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The Practical Employer

Class-action Waivers Remains a Huge Issue for Employers

The 6th Circuit Court recently joined the battle over over whether the NLRA allows employers to require employees give up their rights to litigate or arbitrate class action suits.
There has been much judicial and administrative ink spilled over the past few years over whether the National Labor Relations Act permits employers to require employees to give up their rights to litigate or arbitrate class or collective actions.
This is one of the most important issues facing employers, which have looked to class-action and collective-action waivers as an important weapon to fight to scourge of wage and hour litigation.
Last week, in NLRB v. Alternative Entertainment [pdf], the 6th Circuit Court joined the battle.
At issue in this case is the following arbitration provision.

By signing this policy, you and AEI also agree that a claim may not be arbitrated as a class action, also called “representative” or “collective” actions, and that a claim may not otherwise be consolidated or joined with the claims of others.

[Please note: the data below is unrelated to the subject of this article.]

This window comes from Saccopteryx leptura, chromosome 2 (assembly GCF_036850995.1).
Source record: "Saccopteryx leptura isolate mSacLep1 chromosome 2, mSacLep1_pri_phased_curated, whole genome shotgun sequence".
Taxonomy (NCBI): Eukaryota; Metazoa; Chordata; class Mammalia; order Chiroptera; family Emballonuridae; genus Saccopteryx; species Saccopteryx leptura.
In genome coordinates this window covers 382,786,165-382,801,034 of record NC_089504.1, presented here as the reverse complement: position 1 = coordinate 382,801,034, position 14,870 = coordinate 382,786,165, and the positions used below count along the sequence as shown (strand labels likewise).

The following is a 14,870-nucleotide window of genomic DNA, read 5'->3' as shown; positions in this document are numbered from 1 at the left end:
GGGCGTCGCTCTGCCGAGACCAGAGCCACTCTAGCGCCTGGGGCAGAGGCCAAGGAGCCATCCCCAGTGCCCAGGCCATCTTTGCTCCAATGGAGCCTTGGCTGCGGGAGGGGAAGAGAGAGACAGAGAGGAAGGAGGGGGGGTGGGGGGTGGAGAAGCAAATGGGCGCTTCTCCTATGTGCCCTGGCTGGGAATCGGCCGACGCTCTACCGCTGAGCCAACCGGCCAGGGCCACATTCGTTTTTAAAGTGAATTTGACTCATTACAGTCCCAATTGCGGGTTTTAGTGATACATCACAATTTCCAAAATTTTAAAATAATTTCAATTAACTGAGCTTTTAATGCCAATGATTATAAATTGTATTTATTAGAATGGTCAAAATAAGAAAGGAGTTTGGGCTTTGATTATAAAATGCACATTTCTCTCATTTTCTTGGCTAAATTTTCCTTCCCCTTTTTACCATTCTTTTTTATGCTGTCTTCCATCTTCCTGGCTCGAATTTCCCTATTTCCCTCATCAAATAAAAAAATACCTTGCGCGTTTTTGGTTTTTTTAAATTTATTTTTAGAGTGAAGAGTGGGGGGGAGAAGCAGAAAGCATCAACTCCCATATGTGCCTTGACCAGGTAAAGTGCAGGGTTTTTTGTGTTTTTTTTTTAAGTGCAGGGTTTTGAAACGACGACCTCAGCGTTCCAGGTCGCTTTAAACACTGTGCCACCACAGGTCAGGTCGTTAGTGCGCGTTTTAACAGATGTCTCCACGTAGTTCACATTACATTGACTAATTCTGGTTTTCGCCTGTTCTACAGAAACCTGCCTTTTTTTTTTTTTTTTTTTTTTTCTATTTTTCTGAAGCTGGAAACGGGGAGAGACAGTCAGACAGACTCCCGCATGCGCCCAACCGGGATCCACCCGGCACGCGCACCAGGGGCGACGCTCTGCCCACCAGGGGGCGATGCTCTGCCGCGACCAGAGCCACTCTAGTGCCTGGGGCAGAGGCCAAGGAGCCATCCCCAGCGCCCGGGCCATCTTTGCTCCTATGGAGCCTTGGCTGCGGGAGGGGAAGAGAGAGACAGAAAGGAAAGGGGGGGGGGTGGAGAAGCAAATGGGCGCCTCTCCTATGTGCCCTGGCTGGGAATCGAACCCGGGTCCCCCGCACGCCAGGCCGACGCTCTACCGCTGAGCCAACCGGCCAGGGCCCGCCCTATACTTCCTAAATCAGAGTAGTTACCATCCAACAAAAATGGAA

This 6th Circuit concluded that this provision violates Section 7 of the the NLRA, which guarantees to employees the right to engage in protected concerted activity.

The NLRA prohibits mandatory arbitration provisions barring collective or class action suits because they interfere with employees’ right to engage in concerted activity, not because they mandate arbitration. These are grounds that would apply to any contract. …

Ultimately, we conclude that the NLRA is unambiguous and that the statute itself makes clear that the right to concerted activity is a substantive right.

Checking the scorecards, let’s see where we stand on this issue.
Upholding the legality of class-action waivers:
Concluding that the NLRA invalidates class-action waivers:
While the “no’s” have it, in reality, this issue is deadlocked, as the SCOTUS has already agreed to decide this dispute and (hopefully) resolve this issue once and for all. This case will be very interesting to watch, as the Court has already upheld class-action waivers in consumer agreements. It remains to be seen whether layering the NLRA on top of this issue will make a difference to SCOTUS, although I have my doubts.
For now, follow the law of your Circuit, and stay tuned, as we should have some much needed clarity on this issue within the year.
Jon Hyman is a partner at Meyers, Roman, Friedberg & Lewis in Cleveland. Comment below or email editors@workforce.com. Follow Hyman’s blog at Workforce.com/PracticalEmployer.